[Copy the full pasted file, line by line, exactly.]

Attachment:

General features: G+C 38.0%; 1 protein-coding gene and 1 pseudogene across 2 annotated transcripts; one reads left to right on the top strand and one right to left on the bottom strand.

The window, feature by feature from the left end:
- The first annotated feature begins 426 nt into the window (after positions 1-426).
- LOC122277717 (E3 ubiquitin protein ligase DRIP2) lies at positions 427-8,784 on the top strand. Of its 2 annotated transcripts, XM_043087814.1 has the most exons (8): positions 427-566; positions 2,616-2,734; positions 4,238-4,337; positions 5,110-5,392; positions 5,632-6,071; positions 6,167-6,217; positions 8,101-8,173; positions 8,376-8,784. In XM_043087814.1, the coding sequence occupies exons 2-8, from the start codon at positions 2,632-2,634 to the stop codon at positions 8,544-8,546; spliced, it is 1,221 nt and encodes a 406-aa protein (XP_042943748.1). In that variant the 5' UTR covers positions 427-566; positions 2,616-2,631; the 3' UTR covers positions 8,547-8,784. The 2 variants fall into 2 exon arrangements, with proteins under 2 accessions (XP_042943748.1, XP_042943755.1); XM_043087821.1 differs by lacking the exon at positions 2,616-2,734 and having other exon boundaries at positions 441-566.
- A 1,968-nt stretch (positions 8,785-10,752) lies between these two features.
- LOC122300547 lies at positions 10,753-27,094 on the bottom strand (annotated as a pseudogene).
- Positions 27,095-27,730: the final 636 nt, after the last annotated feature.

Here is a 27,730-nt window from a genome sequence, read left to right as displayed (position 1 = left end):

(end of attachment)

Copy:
General features: G+C 38.0%; 1 protein-coding gene and 1 pseudogene across 2 annotated transcripts; one reads left to right on the top strand and one right to left on the bottom strand.

The window, feature by feature from the left end:
- The first annotated feature begins 426 nt into the window (after positions 1-426).
- LOC122277717 (E3 ubiquitin protein ligase DRIP2) lies at positions 427-8,784 on the top strand. Of its 2 annotated transcripts, XM_043087814.1 has the most exons (8): positions 427-566; positions 2,616-2,734; positions 4,238-4,337; positions 5,110-5,392; positions 5,632-6,071; positions 6,167-6,217; positions 8,101-8,173; positions 8,376-8,784. In XM_043087814.1, the coding sequence occupies exons 2-8, from the start codon at positions 2,632-2,634 to the stop codon at positions 8,544-8,546; spliced, it is 1,221 nt and encodes a 406-aa protein (XP_042943748.1). In that variant the 5' UTR covers positions 427-566; positions 2,616-2,631; the 3' UTR covers positions 8,547-8,784. The 2 variants fall into 2 exon arrangements, with proteins under 2 accessions (XP_042943748.1, XP_042943755.1); XM_043087821.1 differs by lacking the exon at positions 2,616-2,734 and having other exon boundaries at positions 441-566.
- A 1,968-nt stretch (positions 8,785-10,752) lies between these two features.
- LOC122300547 lies at positions 10,753-27,094 on the bottom strand (annotated as a pseudogene).
- Positions 27,095-27,730: the final 636 nt, after the last annotated feature.

Here is a 27,730-nt window from a genome sequence, read left to right as displayed (position 1 = left end):